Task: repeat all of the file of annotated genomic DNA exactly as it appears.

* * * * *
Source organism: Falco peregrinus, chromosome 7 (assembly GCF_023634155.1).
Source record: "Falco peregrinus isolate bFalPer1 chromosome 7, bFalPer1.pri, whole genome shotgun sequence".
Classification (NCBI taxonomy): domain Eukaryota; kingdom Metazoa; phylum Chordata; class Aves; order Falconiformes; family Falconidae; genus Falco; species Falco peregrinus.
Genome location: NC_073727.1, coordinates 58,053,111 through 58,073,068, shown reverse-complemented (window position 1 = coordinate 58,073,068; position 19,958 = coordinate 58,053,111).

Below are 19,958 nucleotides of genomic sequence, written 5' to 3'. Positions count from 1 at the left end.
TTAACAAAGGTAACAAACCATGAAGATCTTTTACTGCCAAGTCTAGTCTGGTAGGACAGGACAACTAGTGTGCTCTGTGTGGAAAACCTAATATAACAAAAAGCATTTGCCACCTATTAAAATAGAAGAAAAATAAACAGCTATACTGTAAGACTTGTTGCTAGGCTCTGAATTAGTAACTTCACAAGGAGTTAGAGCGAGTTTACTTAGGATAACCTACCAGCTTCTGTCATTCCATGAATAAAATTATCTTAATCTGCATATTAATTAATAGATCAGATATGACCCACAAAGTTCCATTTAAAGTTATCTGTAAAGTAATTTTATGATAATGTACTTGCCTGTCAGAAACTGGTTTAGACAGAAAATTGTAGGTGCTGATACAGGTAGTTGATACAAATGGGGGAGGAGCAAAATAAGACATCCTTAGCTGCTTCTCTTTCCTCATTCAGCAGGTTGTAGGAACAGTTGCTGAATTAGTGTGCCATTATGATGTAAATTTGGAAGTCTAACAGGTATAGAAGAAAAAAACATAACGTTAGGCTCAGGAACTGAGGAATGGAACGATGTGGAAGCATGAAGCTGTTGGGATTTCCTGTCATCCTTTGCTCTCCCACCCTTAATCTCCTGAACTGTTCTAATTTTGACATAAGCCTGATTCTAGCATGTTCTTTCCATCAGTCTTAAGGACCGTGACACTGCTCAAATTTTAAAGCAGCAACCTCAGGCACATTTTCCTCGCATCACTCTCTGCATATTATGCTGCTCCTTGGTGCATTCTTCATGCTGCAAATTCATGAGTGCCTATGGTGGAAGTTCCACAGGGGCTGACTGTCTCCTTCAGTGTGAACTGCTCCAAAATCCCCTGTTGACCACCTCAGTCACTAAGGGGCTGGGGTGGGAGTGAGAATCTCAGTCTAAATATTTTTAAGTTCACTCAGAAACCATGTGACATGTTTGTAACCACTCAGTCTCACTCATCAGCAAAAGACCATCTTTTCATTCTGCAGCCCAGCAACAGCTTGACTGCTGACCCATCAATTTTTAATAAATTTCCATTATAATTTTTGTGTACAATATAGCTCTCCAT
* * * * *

Source organism: Falco peregrinus, chromosome 7 (assembly GCF_023634155.1).
Source record: "Falco peregrinus isolate bFalPer1 chromosome 7, bFalPer1.pri, whole genome shotgun sequence".
Classification (NCBI taxonomy): domain Eukaryota; kingdom Metazoa; phylum Chordata; class Aves; order Falconiformes; family Falconidae; genus Falco; species Falco peregrinus.
Genome location: NC_073727.1, coordinates 58,053,111 through 58,073,068, shown reverse-complemented (window position 1 = coordinate 58,073,068; position 19,958 = coordinate 58,053,111).

Below are 19,958 nucleotides of genomic sequence, written 5' to 3'. Positions count from 1 at the left end.
TTAACAAAGGTAACAAACCATGAAGATCTTTTACTGCCAAGTCTAGTCTGGTAGGACAGGACAACTAGTGTGCTCTGTGTGGAAAACCTAATATAACAAAAAGCATTTGCCACCTATTAAAATAGAAGAAAAATAAACAGCTATACTGTAAGACTTGTTGCTAGGCTCTGAATTAGTAACTTCACAAGGAGTTAGAGCGAGTTTACTTAGGATAACCTACCAGCTTCTGTCATTCCATGAATAAAATTATCTTAATCTGCATATTAATTAATAGATCAGATATGACCCACAAAGTTCCATTTAAAGTTATCTGTAAAGTAATTTTATGATAATGTACTTGCCTGTCAGAAACTGGTTTAGACAGAAAATTGTAGGTGCTGATACAGGTAGTTGATACAAATGGGGGAGGAGCAAAATAAGACATCCTTAGCTGCTTCTCTTTCCTCATTCAGCAGGTTGTAGGAACAGTTGCTGAATTAGTGTGCCATTATGATGTAAATTTGGAAGTCTAACAGGTATAGAAGAAAAAAACATAACGTTAGGCTCAGGAACTGAGGAATGGAACGATGTGGAAGCATGAAGCTGTTGGGATTTCCTGTCATCCTTTGCTCTCCCACCCTTAATCTCCTGAACTGTTCTAATTTTGACATAAGCCTGATTCTAGCATGTTCTTTCCATCAGTCTTAAGGACCGTGACACTGCTCAAATTTTAAAGCAGCAACCTCAGGCACATTTTCCTCGCATCACTCTCTGCATATTATGCTGCTCCTTGGTGCATTCTTCATGCTGCAAATTCATGAGTGCCTATGGTGGAAGTTCCACAGGGGCTGACTGTCTCCTTCAGTGTGAACTGCTCCAAAATCCCCTGTTGACCACCTCAGTCACTAAGGGGCTGGGGTGGGAGTGAGAATCTCAGTCTAAATATTTTTAAGTTCACTCAGAAACCATGTGACATGTTTGTAACCACTCAGTCTCACTCATCAGCAAAAGACCATCTTTTCATTCTGCAGCCCAGCAACAGCTTGACTGCTGACCCATCAATTTTTAATAAATTTCCATTATAATTTTTGTGTACAATATAGCTCTCCAT